Rowan Atkinson Tribute Show

Rowan Atkinson Tribute Show
Writers: Rowan Atkinson, Richard Curtis and Ben Elton. Bordello Theatre, Kings Cross Hotel. 5 September, 2012 (then Wednesday nights until November 28).

Producing a tribute show to one of the greatest comics of our time is a mixed challenge.  On one hand, you have the advantage of availing yourself of the genius writing of Richard Curtis, Ben Elton and Atkinson himself and also the audience goodwill therein.  On the other, you have the daunting task of being compared to Atkinson’s physical brilliance, pratfalls and comic timing.

Stephen Carnell & Blancmange Productions are to be congratulated for bringing this show to Sydney.  Based on the ‘Rowan Atkinson in Review’ performances that were staged in London's West End and elsewhere between 1981 and 1991, it is a series of sketches in two acts, featuring Gabriel McCarthy in the Atkinson roles and Valentino Arico as his foil.

The production begins with McCarthy as Atkinson as the Devil himself, welcoming us to Hell.  An hilarious beginning included some unfortunate breaking of the fourth wall, which can hopefully be put down to opening night nerves.  Some of the scripts have been updated to include local and current references, a bold move that pays off some (if not all) of the time.

Interestingly, the performers deliver most of their dialogue in their natural accent, a logical choice for Sydney audiences, but one which is somewhat jarring if familiar with the original material.  McCarthy hits his stride in the third sketch, a take on a series of Shakespearean performances, delivered by a high-strung and exuberant amateur actor.  McCarthy was awarded Best Male Actor at this year’s Sydney “Short + Sweet” festival -- tellingly in a solo performance piece.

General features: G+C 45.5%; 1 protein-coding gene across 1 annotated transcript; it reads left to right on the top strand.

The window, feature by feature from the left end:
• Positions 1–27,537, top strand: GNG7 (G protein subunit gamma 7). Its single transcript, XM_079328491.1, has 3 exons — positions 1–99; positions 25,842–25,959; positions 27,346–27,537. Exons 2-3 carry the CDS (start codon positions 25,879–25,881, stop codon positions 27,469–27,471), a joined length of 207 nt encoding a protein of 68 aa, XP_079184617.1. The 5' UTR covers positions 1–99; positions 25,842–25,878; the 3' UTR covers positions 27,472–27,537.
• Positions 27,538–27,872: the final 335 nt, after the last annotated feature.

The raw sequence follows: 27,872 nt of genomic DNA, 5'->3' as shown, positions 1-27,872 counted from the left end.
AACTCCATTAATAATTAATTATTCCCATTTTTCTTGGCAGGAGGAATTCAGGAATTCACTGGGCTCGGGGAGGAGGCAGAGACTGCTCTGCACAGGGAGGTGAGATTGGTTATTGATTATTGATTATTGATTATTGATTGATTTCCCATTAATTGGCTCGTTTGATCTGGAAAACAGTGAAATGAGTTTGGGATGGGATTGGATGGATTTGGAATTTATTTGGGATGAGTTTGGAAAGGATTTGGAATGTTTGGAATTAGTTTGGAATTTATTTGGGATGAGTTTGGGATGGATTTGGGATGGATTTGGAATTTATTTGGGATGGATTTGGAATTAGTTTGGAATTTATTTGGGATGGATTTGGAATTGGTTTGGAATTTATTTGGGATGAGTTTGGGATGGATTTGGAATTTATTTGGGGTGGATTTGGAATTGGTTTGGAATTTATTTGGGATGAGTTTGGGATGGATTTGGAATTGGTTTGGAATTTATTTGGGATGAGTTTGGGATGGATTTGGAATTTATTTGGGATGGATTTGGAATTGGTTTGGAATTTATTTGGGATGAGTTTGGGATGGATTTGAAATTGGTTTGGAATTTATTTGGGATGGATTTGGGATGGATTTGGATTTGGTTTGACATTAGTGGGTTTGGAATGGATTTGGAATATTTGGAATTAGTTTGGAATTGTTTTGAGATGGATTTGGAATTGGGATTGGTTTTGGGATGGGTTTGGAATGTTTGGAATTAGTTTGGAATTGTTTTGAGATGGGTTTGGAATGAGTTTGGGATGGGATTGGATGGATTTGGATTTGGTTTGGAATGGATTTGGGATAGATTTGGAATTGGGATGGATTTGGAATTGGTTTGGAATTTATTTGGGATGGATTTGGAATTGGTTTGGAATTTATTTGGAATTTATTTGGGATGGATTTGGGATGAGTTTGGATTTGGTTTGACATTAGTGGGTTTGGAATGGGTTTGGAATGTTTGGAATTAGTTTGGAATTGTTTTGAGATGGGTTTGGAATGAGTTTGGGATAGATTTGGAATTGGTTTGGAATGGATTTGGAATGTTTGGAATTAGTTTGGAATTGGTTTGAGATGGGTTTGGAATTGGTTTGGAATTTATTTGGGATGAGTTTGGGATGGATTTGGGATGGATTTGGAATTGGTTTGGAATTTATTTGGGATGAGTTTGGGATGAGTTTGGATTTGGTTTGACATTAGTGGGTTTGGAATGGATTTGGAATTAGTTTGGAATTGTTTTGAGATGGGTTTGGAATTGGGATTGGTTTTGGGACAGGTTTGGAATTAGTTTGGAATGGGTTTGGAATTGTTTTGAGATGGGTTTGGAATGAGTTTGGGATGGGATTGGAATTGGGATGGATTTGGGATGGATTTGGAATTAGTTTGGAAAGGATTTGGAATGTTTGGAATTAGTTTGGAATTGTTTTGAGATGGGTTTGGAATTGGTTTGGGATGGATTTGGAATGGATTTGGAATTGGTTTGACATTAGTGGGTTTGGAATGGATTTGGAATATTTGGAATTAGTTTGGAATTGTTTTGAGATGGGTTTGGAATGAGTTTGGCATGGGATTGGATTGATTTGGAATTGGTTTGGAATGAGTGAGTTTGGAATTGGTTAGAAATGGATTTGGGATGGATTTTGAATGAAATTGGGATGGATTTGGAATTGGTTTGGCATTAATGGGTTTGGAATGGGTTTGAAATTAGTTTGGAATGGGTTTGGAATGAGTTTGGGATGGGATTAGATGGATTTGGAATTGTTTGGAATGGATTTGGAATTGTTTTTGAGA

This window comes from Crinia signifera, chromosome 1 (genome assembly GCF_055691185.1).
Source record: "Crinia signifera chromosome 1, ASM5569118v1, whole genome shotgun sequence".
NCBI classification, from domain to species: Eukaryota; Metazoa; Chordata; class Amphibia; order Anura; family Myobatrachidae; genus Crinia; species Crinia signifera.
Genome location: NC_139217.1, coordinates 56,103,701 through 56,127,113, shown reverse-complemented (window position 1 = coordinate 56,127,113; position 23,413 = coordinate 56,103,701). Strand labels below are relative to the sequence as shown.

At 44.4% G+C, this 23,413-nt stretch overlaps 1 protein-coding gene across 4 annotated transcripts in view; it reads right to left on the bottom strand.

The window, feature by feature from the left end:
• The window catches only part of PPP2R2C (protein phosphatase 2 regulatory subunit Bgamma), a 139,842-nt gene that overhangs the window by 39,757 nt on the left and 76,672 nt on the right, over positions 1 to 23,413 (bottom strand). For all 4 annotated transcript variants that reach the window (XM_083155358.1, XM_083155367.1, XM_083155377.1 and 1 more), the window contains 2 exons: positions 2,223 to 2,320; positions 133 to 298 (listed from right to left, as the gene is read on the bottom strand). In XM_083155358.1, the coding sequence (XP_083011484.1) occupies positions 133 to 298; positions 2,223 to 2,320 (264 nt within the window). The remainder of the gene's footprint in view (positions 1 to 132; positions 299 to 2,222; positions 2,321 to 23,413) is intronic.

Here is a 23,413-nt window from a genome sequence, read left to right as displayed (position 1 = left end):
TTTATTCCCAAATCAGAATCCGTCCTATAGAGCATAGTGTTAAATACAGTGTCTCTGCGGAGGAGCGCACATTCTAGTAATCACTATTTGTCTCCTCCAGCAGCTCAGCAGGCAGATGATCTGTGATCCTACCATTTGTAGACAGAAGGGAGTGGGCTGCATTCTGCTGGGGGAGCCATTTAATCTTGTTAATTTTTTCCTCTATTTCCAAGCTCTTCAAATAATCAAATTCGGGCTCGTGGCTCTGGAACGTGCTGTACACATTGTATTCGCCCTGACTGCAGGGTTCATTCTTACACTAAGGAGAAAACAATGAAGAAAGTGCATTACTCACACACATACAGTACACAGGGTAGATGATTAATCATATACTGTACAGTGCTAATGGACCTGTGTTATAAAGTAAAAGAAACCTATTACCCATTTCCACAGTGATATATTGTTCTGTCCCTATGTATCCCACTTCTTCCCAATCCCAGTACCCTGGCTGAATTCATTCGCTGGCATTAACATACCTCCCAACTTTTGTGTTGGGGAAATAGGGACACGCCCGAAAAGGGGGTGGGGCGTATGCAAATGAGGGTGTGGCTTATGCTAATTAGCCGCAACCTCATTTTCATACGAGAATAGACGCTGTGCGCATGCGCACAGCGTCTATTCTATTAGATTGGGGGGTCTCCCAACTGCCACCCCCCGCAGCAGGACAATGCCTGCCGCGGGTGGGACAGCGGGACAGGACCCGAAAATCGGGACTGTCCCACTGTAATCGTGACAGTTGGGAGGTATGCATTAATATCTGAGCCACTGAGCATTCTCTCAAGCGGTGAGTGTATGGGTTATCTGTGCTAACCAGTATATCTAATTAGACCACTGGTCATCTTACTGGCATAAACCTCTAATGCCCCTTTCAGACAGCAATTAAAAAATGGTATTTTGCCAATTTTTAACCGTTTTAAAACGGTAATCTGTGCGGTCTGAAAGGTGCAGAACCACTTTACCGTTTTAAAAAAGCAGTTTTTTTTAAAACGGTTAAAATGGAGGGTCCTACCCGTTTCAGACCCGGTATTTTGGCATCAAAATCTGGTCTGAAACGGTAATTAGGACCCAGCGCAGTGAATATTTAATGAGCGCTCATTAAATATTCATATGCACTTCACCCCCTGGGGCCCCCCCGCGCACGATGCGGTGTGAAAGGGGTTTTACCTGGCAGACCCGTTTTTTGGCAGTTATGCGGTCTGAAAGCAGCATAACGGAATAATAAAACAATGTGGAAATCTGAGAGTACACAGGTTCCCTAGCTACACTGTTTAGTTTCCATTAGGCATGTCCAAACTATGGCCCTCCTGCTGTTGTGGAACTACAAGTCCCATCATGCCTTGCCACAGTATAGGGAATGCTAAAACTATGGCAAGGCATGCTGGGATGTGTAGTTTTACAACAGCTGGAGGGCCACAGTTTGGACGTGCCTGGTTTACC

Carnell as director has his cast playing to their strengths.  The small and shallow stage in the Bordello Theatre (advertised as a theatre but more of a room) does not restrict them.  Arico is excellent as the straight man, his enunciation and timing are spot on.  McCarthy is more varied.  His physicality is superb, as rubber-faced and sprightly as Atkinson himself.  The dialogue-based scenes do however fall short.  Most of the laughs received are a credit to the writing only.

The challenge of this performance might be akin to being lead singer in a covers band.  You will never replicate the inspiration, so the task is to impress with a mixture of originality and imitation.

This is a tribute show and audiences will be rewarded with a lot of enjoyment.  It is perhaps even funnier if you are unfamiliar with the original material.  One woman in particular at the opening night seemed to be suffering from some sort of hyena-related laughing seizure.  Recommended.

Greg Eccleston

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